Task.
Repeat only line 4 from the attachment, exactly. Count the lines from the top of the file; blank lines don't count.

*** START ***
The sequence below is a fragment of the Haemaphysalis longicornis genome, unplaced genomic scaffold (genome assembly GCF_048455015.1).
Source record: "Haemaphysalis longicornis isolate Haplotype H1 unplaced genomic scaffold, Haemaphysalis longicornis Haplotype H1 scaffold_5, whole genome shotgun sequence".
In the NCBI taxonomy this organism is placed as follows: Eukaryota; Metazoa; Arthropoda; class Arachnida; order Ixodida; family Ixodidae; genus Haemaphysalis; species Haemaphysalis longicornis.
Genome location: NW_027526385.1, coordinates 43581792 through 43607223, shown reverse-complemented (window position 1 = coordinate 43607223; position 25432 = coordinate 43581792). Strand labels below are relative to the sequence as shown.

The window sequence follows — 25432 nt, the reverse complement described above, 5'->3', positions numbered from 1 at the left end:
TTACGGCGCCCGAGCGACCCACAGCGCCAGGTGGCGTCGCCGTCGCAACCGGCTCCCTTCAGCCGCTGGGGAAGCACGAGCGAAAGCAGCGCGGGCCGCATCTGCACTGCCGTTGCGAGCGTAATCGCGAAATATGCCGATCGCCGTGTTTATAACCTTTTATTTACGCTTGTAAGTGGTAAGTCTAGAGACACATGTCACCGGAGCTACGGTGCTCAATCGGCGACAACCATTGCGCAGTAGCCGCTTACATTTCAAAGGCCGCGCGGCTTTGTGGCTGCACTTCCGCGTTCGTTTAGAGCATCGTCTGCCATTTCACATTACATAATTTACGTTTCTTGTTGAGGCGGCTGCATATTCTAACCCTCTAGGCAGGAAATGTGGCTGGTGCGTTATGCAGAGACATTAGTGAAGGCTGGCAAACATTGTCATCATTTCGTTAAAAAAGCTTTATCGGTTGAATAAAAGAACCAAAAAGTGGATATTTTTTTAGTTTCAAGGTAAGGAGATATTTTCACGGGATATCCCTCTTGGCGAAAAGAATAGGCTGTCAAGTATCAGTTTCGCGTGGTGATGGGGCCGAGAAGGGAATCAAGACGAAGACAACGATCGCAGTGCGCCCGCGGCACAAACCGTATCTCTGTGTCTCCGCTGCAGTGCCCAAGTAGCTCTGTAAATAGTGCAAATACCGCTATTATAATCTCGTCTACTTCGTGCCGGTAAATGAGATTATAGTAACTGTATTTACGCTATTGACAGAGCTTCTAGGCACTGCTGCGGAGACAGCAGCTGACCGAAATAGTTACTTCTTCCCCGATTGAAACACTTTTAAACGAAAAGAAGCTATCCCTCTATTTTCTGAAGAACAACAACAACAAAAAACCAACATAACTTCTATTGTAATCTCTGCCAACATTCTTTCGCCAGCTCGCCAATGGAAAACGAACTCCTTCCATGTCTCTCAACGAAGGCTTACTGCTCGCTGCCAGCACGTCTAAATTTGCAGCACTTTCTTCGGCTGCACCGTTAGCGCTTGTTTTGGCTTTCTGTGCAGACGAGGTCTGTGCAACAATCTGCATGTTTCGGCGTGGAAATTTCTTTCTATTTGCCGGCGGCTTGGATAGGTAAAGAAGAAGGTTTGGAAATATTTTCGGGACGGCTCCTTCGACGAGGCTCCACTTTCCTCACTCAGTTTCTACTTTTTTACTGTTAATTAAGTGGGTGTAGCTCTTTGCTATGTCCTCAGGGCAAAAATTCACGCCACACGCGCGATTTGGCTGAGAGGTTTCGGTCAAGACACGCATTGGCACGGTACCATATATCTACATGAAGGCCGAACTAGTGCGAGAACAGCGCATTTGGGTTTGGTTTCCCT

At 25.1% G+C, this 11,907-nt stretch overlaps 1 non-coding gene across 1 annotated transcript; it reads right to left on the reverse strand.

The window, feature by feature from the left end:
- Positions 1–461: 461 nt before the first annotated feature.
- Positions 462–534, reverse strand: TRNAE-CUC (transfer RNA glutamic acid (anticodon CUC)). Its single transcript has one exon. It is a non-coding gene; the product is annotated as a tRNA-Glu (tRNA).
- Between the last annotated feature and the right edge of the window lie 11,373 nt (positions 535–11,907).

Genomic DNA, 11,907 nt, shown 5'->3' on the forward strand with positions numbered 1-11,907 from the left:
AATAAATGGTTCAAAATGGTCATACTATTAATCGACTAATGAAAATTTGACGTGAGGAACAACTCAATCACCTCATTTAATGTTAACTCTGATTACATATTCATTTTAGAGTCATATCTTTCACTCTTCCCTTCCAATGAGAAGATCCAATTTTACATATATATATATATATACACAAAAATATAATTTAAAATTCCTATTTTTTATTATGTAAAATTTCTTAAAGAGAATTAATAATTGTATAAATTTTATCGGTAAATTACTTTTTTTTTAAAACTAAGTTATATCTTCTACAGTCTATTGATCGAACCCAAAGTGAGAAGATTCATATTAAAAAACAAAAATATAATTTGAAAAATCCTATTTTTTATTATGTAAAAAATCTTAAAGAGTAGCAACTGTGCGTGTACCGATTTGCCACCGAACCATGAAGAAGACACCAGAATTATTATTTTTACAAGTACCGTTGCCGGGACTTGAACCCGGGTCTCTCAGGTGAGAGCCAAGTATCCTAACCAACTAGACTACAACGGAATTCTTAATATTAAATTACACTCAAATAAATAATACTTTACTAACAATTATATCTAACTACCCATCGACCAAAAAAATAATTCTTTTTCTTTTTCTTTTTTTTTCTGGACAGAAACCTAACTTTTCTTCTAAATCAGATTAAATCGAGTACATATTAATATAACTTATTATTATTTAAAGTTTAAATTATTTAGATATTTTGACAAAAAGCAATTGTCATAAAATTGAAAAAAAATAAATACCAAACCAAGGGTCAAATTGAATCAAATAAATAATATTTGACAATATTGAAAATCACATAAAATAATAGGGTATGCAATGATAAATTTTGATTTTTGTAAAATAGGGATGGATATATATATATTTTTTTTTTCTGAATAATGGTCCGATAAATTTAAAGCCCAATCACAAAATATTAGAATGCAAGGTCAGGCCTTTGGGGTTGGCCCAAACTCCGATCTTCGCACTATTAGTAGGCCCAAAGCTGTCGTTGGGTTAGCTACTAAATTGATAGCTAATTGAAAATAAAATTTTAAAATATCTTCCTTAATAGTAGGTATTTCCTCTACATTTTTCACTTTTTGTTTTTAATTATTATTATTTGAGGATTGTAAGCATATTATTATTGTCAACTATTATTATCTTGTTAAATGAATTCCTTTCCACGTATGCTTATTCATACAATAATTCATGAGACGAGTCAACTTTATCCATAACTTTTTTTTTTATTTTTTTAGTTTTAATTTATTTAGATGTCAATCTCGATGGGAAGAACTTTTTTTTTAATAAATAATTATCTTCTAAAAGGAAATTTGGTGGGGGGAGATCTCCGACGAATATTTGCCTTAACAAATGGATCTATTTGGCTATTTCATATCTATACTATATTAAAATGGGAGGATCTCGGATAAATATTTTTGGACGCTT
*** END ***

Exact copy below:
Genome location: NW_027526385.1, coordinates 43581792 through 43607223, shown reverse-complemented (window position 1 = coordinate 43607223; position 25432 = coordinate 43581792). Strand labels below are relative to the sequence as shown.